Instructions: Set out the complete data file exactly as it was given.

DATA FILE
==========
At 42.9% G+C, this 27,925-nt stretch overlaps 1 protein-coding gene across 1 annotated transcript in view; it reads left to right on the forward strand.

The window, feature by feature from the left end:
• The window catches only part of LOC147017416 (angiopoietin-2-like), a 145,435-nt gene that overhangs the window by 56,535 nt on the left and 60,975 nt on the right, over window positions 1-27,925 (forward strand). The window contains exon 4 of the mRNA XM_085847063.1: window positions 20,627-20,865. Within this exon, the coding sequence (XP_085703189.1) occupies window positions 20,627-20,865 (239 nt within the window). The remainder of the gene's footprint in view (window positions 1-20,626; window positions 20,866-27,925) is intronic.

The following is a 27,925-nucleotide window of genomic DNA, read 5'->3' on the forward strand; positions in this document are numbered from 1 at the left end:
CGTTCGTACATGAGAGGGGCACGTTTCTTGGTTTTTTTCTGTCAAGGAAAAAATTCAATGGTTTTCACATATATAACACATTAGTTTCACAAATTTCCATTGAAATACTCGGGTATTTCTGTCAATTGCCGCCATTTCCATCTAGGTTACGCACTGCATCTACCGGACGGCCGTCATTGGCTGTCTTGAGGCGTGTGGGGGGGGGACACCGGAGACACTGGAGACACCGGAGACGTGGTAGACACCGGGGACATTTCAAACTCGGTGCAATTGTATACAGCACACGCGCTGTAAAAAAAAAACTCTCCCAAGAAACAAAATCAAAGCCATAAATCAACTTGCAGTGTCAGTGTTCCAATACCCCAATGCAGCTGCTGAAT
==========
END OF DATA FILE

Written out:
At 42.9% G+C, this 27,925-nt stretch overlaps 1 protein-coding gene across 1 annotated transcript in view; it reads left to right on the forward strand.

The window, feature by feature from the left end:
• The window catches only part of LOC147017416 (angiopoietin-2-like), a 145,435-nt gene that overhangs the window by 56,535 nt on the left and 60,975 nt on the right, over window positions 1-27,925 (forward strand). The window contains exon 4 of the mRNA XM_085847063.1: window positions 20,627-20,865. Within this exon, the coding sequence (XP_085703189.1) occupies window positions 20,627-20,865 (239 nt within the window). The remainder of the gene's footprint in view (window positions 1-20,626; window positions 20,866-27,925) is intronic.

The following is a 27,925-nucleotide window of genomic DNA, read 5'->3' on the forward strand; positions in this document are numbered from 1 at the left end:
CGTTCGTACATGAGAGGGGCACGTTTCTTGGTTTTTTTCTGTCAAGGAAAAAATTCAATGGTTTTCACATATATAACACATTAGTTTCACAAATTTCCATTGAAATACTCGGGTATTTCTGTCAATTGCCGCCATTTCCATCTAGGTTACGCACTGCATCTACCGGACGGCCGTCATTGGCTGTCTTGAGGCGTGTGGGGGGGGGACACCGGAGACACTGGAGACACCGGAGACGTGGTAGACACCGGGGACATTTCAAACTCGGTGCAATTGTATACAGCACACGCGCTGTAAAAAAAAAACTCTCCCAAGAAACAAAATCAAAGCCATAAATCAACTTGCAGTGTCAGTGTTCCAATACCCCAATGCAGCTGCTGAAT